18.   It will be immediately noticed that all the five aforementioned judgments were rendered prior to the Krishnan judgment. Further that Skypack, Vishwabarathi and Kishore Lal have all been rendered by Benches of 3 Honble Judges, whereas the Krishnan case was decided by a Bench of 2 Honble Judges.  The 2.Judge Bench Fair Air judgment too has been impliedly approved in Vishwabarathi.

It may also be mentioned here that, even after the Krishnan judgment, the wide additional jurisdiction of the Consumer Fora, also notwithstanding the provisions for arbitration contained in other law, continued to be upheld by the Honble Supreme Court in its following pronouncements.

Trans Mediterranean Airways vs M.S. Universal Exports and Anr.  2011 10 SCC 316, Para 32

In our view, the protection provided under the CP Act to consumers is in addition to the remedies available under any other Statute. It does not extinguish the remedies under another Statute but provides an additional or alternative remedy. ¦.

M.S. National Seeds Corpn. Ltd. vs M. Madhusudhan Reddy and Anr. AIR 2012 SC 1160, Paras 23 and 29

¦. That apart, there is nothing in the Seeds Act and the Rules which may give an indication that the provisions of the Consumer Act are not available to the farmers who are otherwise covered by the wide definition of `consumer under Section 2d of the Consumer Act. As a matter of fact, any attempt to exclude the farmers from the ambit of the Consumer Act by implication will make that Act vulnerable to an attack of unconstitutionality on the ground of discrimination and there is no reason why the provisions of the Consumer Act should be so interpreted.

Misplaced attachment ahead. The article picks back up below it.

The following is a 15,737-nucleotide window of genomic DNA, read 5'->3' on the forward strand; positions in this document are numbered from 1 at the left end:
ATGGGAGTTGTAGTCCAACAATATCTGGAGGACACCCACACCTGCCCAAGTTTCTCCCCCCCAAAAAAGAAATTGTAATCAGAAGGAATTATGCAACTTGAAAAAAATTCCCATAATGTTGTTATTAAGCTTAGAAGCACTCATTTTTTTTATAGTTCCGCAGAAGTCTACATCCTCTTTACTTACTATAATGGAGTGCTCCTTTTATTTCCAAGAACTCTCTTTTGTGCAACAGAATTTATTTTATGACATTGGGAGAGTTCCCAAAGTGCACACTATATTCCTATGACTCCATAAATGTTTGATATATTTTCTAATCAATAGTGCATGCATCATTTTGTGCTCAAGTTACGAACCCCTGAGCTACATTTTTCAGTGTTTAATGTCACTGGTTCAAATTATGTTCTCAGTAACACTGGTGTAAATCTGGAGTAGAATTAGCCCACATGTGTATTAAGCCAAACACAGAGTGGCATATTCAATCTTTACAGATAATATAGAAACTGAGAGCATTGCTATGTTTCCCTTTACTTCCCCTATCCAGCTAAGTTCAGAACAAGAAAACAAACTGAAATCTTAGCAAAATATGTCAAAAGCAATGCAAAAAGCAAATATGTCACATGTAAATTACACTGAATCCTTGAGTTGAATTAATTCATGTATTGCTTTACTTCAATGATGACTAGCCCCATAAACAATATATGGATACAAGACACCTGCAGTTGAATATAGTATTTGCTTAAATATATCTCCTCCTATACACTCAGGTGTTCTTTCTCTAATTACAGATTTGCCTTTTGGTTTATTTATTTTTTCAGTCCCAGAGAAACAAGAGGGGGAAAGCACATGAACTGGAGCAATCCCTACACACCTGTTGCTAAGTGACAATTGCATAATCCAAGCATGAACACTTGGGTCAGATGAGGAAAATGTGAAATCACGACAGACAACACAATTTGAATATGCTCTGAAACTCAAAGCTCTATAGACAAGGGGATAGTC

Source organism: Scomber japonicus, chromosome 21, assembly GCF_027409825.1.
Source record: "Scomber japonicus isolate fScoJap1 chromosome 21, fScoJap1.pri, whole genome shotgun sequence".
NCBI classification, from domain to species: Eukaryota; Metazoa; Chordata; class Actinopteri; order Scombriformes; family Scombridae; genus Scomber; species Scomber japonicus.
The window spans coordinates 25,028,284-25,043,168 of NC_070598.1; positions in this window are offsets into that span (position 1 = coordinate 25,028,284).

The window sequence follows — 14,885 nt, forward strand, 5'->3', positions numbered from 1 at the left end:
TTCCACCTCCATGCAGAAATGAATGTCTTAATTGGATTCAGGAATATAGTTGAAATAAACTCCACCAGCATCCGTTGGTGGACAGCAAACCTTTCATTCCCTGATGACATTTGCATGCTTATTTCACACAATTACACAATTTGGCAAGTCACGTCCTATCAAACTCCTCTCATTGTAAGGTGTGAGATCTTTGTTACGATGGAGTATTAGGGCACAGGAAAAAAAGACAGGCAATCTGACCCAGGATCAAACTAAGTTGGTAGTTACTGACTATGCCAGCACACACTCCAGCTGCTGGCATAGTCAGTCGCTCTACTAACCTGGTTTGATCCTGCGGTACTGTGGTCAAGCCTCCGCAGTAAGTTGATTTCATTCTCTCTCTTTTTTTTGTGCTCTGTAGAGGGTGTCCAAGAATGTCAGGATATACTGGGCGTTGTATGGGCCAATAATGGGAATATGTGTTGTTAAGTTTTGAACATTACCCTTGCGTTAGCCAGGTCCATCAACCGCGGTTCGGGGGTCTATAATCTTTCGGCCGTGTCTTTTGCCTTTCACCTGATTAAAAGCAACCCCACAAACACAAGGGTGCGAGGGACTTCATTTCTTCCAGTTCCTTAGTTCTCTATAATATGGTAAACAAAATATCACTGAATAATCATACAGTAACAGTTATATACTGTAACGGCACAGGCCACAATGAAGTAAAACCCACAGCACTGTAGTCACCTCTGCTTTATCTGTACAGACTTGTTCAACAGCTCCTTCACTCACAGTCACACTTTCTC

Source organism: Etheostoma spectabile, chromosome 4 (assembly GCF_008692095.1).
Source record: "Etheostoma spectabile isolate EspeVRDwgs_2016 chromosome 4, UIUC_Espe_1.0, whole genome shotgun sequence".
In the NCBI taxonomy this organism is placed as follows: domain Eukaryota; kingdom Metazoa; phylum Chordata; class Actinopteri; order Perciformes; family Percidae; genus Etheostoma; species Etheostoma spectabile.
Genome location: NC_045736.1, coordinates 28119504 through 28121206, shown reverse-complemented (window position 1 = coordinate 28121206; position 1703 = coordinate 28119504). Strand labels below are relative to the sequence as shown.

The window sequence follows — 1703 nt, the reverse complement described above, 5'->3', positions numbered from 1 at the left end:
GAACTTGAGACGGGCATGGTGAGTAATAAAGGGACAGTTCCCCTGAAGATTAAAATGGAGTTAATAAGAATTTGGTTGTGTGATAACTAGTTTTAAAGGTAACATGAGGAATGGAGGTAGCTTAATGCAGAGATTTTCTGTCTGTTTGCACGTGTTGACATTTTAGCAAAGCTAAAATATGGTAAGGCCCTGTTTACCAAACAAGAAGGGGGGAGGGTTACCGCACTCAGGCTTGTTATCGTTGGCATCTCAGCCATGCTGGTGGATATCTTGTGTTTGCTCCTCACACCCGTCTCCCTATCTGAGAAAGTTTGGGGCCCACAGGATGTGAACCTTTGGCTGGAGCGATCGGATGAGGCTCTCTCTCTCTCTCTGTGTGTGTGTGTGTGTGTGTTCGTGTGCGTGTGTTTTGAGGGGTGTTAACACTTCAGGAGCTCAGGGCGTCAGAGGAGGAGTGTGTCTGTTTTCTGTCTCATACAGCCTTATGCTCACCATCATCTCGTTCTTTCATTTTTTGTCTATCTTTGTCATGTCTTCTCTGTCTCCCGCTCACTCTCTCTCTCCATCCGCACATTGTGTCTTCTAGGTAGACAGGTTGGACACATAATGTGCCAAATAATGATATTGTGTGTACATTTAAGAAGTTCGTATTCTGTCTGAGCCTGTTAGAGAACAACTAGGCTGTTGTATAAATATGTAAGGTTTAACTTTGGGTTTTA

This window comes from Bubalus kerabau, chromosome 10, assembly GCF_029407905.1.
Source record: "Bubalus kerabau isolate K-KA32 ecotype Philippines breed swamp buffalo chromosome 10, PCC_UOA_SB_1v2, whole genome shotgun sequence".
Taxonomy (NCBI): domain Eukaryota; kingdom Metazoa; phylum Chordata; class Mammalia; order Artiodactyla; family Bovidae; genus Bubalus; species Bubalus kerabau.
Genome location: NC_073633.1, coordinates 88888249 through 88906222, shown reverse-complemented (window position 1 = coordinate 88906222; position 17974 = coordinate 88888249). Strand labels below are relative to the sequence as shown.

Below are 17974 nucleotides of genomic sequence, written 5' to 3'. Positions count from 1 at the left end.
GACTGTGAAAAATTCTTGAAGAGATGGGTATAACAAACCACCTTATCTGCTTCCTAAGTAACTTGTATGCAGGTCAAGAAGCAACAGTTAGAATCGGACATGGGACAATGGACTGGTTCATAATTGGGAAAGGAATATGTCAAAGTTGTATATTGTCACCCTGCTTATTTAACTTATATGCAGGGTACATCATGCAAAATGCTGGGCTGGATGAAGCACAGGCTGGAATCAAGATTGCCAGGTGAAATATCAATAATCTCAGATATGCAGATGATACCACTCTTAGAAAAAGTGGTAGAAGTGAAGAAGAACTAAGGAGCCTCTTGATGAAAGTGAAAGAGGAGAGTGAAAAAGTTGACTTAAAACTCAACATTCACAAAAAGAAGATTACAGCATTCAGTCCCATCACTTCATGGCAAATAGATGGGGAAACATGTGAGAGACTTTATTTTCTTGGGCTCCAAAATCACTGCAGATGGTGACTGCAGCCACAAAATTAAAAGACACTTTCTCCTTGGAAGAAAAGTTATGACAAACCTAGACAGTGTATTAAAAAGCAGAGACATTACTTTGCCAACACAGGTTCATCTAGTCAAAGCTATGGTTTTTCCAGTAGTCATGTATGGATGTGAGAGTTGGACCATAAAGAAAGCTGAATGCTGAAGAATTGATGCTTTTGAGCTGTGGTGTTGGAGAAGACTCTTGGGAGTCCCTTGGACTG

The remedy of arbitration is not the only remedy available to a grower. Rather, it is an optional remedy. He can either seek reference to an arbitrator or file a complaint under the Consumer Act. ¦.  Moreover, the plain language of Section 3 of the Consumer Act makes it clear that the remedy available in that Act is in addition to and not in derogation of the provisions of any other law for the time being in force. ¦.

19.   To our mind, the summarized ratio of these earlier and Larger Bench judgments of our Apex Court is that the remedies available to a consumer under the C.P. Act are in addition to any remedy of arbitration that may have been provided for in any other statute or any agreement between the parties and these do not preclude a consumer from availing the remedies provided under the C.P. Act. Further that the Consumer Fora have jurisdiction to entertain complaints even if other statutes provide for similar remedies.

20.   Coming back to the submissions of learned counsel for the Respondents that the Krishnan judgment is per incuriam, we shall first see from the following judgments what per incuriam means, when can a judgment be termed per incuriam and what is the consequence if it indeed is so.

A.R. Antulay vs R.S. Nayak and Anr AIR 1988 SC 1531, Paras 44 and 49

.... Per incuriam are those decisions given in ignorance or forgetfulness of some inconsistent statutory provision or of some authority binding on the Court concerned, so that in such cases some part of the decision or some step in the reasoning on which it is based, is found, on that account to be demonstrably wrong......

....It is a settled rule that if a decision has been given per incuriam the Court can ignore it.....

Municipal Corporation of Delhi vs Gurnam Kaur AIR 1989 SC 38, Para 11

.... A decision should be treated as given per incuriam when it is given in ignorance of the terms of a statute or of a rule having the force of a statute.

Punjab Land Development and Reclamation Corporation Ltd., Chandigarh vs. Pr